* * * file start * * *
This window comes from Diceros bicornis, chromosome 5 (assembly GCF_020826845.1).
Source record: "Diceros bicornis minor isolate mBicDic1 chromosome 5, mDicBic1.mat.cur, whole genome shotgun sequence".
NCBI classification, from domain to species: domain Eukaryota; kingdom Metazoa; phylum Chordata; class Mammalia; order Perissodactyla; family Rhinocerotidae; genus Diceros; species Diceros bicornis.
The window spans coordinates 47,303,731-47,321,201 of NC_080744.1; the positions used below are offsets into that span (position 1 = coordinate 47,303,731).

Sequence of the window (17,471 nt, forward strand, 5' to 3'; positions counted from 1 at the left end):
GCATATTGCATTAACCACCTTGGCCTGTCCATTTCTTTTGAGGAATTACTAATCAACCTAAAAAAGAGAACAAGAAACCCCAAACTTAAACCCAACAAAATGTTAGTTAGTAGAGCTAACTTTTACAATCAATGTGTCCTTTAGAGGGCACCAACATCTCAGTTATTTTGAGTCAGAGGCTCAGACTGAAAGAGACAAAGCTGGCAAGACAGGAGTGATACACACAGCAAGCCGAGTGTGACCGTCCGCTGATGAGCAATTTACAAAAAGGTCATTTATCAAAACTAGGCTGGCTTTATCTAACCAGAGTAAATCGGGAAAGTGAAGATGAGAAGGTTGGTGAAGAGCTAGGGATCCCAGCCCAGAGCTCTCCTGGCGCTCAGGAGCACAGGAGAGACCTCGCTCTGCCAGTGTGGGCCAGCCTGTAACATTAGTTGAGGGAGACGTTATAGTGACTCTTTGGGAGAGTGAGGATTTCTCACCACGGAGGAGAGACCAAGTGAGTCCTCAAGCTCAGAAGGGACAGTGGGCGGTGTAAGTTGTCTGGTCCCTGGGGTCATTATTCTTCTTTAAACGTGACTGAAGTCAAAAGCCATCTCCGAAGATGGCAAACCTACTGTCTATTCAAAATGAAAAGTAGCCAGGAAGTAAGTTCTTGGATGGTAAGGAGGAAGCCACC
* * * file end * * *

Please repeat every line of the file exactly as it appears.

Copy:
This window comes from Diceros bicornis, chromosome 5 (assembly GCF_020826845.1).
Source record: "Diceros bicornis minor isolate mBicDic1 chromosome 5, mDicBic1.mat.cur, whole genome shotgun sequence".
NCBI classification, from domain to species: domain Eukaryota; kingdom Metazoa; phylum Chordata; class Mammalia; order Perissodactyla; family Rhinocerotidae; genus Diceros; species Diceros bicornis.
The window spans coordinates 47,303,731-47,321,201 of NC_080744.1; the positions used below are offsets into that span (position 1 = coordinate 47,303,731).

Sequence of the window (17,471 nt, forward strand, 5' to 3'; positions counted from 1 at the left end):
GCATATTGCATTAACCACCTTGGCCTGTCCATTTCTTTTGAGGAATTACTAATCAACCTAAAAAAGAGAACAAGAAACCCCAAACTTAAACCCAACAAAATGTTAGTTAGTAGAGCTAACTTTTACAATCAATGTGTCCTTTAGAGGGCACCAACATCTCAGTTATTTTGAGTCAGAGGCTCAGACTGAAAGAGACAAAGCTGGCAAGACAGGAGTGATACACACAGCAAGCCGAGTGTGACCGTCCGCTGATGAGCAATTTACAAAAAGGTCATTTATCAAAACTAGGCTGGCTTTATCTAACCAGAGTAAATCGGGAAAGTGAAGATGAGAAGGTTGGTGAAGAGCTAGGGATCCCAGCCCAGAGCTCTCCTGGCGCTCAGGAGCACAGGAGAGACCTCGCTCTGCCAGTGTGGGCCAGCCTGTAACATTAGTTGAGGGAGACGTTATAGTGACTCTTTGGGAGAGTGAGGATTTCTCACCACGGAGGAGAGACCAAGTGAGTCCTCAAGCTCAGAAGGGACAGTGGGCGGTGTAAGTTGTCTGGTCCCTGGGGTCATTATTCTTCTTTAAACGTGACTGAAGTCAAAAGCCATCTCCGAAGATGGCAAACCTACTGTCTATTCAAAATGAAAAGTAGCCAGGAAGTAAGTTCTTGGATGGTAAGGAGGAAGCCACC